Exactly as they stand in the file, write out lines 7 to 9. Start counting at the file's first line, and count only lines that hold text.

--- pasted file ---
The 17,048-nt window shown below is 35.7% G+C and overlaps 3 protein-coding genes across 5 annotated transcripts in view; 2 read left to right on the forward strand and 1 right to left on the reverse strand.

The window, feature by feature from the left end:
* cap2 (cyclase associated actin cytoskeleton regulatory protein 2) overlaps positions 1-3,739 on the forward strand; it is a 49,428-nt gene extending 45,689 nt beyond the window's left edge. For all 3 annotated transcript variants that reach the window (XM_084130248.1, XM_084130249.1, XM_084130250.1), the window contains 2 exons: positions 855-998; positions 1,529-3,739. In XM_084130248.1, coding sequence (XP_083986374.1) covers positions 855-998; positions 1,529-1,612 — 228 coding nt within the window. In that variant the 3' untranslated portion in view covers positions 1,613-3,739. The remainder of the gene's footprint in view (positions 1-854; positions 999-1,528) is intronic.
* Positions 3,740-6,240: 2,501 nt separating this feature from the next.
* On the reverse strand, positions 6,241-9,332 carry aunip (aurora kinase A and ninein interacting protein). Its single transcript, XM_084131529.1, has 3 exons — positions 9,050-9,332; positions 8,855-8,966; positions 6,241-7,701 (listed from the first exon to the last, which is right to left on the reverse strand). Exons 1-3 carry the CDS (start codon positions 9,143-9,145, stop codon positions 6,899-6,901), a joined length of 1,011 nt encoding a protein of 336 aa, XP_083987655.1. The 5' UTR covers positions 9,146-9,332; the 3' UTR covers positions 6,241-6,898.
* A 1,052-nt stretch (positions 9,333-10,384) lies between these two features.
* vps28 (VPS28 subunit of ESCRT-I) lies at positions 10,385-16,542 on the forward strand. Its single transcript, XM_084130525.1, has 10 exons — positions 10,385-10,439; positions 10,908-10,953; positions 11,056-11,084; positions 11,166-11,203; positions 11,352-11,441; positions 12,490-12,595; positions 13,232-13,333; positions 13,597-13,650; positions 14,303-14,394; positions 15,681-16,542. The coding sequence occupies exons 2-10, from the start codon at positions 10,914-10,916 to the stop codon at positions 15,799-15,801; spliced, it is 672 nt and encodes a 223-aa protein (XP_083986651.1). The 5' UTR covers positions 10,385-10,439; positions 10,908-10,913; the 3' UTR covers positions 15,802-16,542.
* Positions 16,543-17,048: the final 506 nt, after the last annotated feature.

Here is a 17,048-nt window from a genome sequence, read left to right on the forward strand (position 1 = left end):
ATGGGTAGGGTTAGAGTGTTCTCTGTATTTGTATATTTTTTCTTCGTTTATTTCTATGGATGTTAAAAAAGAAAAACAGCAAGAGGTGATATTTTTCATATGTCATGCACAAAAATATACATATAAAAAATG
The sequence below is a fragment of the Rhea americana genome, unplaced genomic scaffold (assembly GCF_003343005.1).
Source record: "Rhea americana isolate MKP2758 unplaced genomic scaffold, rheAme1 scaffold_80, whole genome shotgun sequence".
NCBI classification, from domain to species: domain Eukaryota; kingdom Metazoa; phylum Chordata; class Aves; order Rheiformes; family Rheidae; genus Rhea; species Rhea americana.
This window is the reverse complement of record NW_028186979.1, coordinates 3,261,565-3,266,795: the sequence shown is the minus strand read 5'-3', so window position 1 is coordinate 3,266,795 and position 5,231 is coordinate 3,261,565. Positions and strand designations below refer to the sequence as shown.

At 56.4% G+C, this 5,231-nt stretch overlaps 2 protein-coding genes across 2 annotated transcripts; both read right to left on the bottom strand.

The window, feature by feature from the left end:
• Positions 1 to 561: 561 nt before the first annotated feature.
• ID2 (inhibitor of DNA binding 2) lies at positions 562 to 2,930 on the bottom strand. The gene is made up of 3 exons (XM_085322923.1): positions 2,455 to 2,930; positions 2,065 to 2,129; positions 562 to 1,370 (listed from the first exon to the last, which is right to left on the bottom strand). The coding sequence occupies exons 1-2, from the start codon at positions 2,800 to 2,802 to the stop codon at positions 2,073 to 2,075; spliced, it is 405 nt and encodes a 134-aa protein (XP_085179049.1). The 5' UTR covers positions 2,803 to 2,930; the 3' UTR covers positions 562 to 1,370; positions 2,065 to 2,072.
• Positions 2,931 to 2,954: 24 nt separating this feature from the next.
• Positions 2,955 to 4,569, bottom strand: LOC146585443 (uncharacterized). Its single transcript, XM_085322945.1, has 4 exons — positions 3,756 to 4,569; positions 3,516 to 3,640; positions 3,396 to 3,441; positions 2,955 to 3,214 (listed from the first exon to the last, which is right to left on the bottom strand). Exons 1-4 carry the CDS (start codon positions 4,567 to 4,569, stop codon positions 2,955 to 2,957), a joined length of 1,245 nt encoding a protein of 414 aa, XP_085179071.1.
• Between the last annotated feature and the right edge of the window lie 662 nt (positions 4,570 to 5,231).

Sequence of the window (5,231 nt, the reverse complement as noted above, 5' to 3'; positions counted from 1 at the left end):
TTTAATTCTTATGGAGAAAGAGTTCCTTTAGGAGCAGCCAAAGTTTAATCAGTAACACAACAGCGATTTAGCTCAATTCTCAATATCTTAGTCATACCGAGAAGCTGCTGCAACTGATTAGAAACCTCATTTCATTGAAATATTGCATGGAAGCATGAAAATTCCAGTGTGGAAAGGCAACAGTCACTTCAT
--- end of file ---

* vps28 (VPS28 subunit of ESCRT-I) lies at positions 10,385-16,542 on the forward strand. Its single transcript, XM_084130525.1, has 10 exons — positions 10,385-10,439; positions 10,908-10,953; positions 11,056-11,084; positions 11,166-11,203; positions 11,352-11,441; positions 12,490-12,595; positions 13,232-13,333; positions 13,597-13,650; positions 14,303-14,394; positions 15,681-16,542. The coding sequence occupies exons 2-10, from the start codon at positions 10,914-10,916 to the stop codon at positions 15,799-15,801; spliced, it is 672 nt and encodes a 223-aa protein (XP_083986651.1). The 5' UTR covers positions 10,385-10,439; positions 10,908-10,913; the 3' UTR covers positions 15,802-16,542.
* Positions 16,543-17,048: the final 506 nt, after the last annotated feature.

Here is a 17,048-nt window from a genome sequence, read left to right on the forward strand (position 1 = left end):